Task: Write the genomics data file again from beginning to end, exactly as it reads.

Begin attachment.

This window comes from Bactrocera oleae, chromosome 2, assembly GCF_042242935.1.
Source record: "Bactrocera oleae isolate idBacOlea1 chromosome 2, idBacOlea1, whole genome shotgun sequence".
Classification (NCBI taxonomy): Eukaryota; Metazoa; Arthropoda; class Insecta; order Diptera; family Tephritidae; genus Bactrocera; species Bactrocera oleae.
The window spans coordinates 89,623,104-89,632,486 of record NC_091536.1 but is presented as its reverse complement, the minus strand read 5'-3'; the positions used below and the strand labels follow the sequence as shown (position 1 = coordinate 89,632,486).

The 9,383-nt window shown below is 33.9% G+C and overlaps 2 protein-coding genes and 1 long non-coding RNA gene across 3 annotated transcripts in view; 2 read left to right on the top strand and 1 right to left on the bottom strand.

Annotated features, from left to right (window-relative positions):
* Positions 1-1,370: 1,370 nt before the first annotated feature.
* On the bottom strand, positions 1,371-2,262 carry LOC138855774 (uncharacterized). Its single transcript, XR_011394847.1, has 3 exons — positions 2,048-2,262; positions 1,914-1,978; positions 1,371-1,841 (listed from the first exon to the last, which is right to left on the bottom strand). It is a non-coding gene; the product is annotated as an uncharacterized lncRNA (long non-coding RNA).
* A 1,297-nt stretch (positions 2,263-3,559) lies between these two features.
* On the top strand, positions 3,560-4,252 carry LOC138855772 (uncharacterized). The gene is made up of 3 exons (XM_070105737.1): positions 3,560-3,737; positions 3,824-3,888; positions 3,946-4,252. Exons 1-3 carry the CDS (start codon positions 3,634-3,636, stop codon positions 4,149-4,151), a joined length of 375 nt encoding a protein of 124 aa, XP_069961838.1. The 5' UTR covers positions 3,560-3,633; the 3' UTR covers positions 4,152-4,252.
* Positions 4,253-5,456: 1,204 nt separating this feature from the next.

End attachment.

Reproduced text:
This window comes from Bactrocera oleae, chromosome 2, assembly GCF_042242935.1.
Source record: "Bactrocera oleae isolate idBacOlea1 chromosome 2, idBacOlea1, whole genome shotgun sequence".
Classification (NCBI taxonomy): Eukaryota; Metazoa; Arthropoda; class Insecta; order Diptera; family Tephritidae; genus Bactrocera; species Bactrocera oleae.
The window spans coordinates 89,623,104-89,632,486 of record NC_091536.1 but is presented as its reverse complement, the minus strand read 5'-3'; the positions used below and the strand labels follow the sequence as shown (position 1 = coordinate 89,632,486).

The 9,383-nt window shown below is 33.9% G+C and overlaps 2 protein-coding genes and 1 long non-coding RNA gene across 3 annotated transcripts in view; 2 read left to right on the top strand and 1 right to left on the bottom strand.

Annotated features, from left to right (window-relative positions):
* Positions 1-1,370: 1,370 nt before the first annotated feature.
* On the bottom strand, positions 1,371-2,262 carry LOC138855774 (uncharacterized). Its single transcript, XR_011394847.1, has 3 exons — positions 2,048-2,262; positions 1,914-1,978; positions 1,371-1,841 (listed from the first exon to the last, which is right to left on the bottom strand). It is a non-coding gene; the product is annotated as an uncharacterized lncRNA (long non-coding RNA).
* A 1,297-nt stretch (positions 2,263-3,559) lies between these two features.
* On the top strand, positions 3,560-4,252 carry LOC138855772 (uncharacterized). The gene is made up of 3 exons (XM_070105737.1): positions 3,560-3,737; positions 3,824-3,888; positions 3,946-4,252. Exons 1-3 carry the CDS (start codon positions 3,634-3,636, stop codon positions 4,149-4,151), a joined length of 375 nt encoding a protein of 124 aa, XP_069961838.1. The 5' UTR covers positions 3,560-3,633; the 3' UTR covers positions 4,152-4,252.
* Positions 4,253-5,456: 1,204 nt separating this feature from the next.